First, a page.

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Animal Cognition

, Volume 17, Issue 3, pp 657–669 | Cite as

Can orangutans (Pongo abelii) infer tool functionality?

  • Nicholas J. MulcahyEmail author
  • Michèle N. Schubiger
Original Paper

Abstract

It is debatable whether apes can reason about the unobservable properties of tools. We tested orangutans for this ability with a range of tool tasks that they could solve by using observational cues to infer tool functionality. In experiment 1, subjects successfully chose an unbroken tool over a broken one when each tool’s middle section was hidden. This prevented seeing which tool was functional but it could be inferred by noting the tools’ visible ends that were either disjointed (broken tool) or aligned (unbroken tool). We investigated whether success in experiment 1 was best explained by inferential reasoning or by having a preference per se for a hidden tool with an aligned configuration. We conducted a similar task to experiment 1 and included a functional bent tool that could be arranged to have the same disjointed configuration as the broken tool. The results suggested that subjects had a preference per se for the aligned tool by choosing it regardless of whether it was paired with the broken tool or the functional bent tool. However, further experiments with the bent tool task suggested this preference was a result of additional demands of having to attend to and remember the properties of the tools from the beginning of the task. In our last experiment, we removed these task demands and found evidence that subjects could infer the functionality of a broken tool and an unbroken tool that both looked identical at the time of choice.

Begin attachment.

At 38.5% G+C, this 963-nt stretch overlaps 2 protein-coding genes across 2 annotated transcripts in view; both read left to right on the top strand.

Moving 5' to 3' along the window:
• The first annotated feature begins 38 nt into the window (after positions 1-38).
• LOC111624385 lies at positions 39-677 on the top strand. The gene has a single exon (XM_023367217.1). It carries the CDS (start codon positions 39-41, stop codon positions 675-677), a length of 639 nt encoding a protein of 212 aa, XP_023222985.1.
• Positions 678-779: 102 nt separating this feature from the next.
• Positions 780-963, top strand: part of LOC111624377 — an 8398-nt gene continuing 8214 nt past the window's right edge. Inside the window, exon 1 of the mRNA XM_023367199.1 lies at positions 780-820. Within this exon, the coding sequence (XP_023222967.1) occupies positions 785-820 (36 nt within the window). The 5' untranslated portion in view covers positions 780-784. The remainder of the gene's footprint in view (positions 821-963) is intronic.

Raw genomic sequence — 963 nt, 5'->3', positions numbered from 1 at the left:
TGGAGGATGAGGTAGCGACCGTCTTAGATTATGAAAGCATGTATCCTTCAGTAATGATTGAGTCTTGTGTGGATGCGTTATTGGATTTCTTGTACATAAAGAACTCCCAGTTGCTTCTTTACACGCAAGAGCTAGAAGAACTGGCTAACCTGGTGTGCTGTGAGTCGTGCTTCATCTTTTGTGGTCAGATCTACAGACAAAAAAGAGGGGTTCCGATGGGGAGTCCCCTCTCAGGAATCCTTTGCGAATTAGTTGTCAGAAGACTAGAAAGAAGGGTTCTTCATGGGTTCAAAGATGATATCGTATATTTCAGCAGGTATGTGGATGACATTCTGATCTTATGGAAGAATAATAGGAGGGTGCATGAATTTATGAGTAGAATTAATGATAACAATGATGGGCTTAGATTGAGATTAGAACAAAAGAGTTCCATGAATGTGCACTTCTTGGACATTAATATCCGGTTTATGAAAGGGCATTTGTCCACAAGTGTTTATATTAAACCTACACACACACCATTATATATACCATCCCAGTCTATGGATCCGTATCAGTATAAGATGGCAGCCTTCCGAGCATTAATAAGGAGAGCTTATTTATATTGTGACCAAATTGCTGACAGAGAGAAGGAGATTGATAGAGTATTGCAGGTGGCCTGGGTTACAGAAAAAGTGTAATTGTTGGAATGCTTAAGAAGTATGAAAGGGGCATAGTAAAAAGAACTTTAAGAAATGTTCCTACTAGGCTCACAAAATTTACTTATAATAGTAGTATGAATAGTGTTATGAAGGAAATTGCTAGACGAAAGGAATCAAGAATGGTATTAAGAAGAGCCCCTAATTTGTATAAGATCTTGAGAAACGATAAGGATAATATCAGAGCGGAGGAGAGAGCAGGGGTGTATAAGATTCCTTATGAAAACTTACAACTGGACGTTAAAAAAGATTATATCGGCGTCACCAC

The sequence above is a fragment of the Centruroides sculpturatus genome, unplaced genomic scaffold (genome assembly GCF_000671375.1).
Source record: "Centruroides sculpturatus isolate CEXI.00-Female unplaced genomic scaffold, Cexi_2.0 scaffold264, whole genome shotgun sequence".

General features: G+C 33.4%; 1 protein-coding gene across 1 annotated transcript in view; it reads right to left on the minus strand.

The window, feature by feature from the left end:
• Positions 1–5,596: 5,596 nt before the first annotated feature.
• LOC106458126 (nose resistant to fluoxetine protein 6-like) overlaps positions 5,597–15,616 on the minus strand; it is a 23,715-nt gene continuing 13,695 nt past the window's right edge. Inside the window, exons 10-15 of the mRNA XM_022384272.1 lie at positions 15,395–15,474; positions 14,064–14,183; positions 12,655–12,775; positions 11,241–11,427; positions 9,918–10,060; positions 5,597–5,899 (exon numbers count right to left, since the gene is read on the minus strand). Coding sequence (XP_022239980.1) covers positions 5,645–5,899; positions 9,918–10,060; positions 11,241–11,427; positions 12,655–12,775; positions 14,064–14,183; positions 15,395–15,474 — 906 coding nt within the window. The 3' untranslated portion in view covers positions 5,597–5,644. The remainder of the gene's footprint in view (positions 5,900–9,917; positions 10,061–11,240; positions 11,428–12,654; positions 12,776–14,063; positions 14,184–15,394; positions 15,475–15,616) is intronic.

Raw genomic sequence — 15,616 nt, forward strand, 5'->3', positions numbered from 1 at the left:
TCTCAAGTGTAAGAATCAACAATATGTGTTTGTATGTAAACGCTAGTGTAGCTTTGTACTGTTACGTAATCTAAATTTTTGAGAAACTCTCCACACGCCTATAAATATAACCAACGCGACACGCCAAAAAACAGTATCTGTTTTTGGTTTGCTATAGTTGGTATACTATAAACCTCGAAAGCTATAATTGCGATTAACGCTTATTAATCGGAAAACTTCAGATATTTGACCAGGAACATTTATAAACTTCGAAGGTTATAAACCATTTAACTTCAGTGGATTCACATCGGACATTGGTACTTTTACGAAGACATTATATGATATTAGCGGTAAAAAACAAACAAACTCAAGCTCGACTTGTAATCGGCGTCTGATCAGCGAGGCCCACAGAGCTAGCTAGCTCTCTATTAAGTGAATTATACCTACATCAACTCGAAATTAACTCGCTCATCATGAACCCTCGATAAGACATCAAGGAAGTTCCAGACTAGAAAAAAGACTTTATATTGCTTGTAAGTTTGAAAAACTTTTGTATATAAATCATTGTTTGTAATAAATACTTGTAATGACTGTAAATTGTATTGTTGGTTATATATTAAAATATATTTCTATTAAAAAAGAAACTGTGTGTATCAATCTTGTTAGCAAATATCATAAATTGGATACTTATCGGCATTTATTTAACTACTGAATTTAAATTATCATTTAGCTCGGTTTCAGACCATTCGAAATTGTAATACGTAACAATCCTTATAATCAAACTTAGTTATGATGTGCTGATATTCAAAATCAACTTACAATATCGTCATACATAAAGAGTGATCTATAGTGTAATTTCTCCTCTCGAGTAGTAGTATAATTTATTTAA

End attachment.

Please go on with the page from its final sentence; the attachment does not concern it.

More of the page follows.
Keywords

Orangutans Tools Inferential reasoning Physical cognition Connectivity 

Notes

Acknowledgments

A University of Queensland Fellowship awarded to N.J.M. funded the work. The research was approved by the University of Queensland’s Native/Exotic Wildlife and Marine Animals Committee and was conducted in accordance with all animal welfare laws of Australia. We thank the Singapore Zoo staff for help and advice during the study, in particular Sam Alagappasamy, John Sha Chi Munn, and all the orangutan keepers, especially Jackson Raj and Kumaran Sesshe.

Supplementary material

Supplementary material 1 (MOV 37758 kb)

Supplementary material 2 (MOV 42646 kb)

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Copyright information

© Springer-Verlag Berlin Heidelberg 2013

Authors and Affiliations

  1. 1.School of Psychology, McElwain BuildingUniversity of QueenslandSt LuciaAustralia
  2. 2.Anthropological Institute and MuseumUniversity of ZürichZürichSwitzerland

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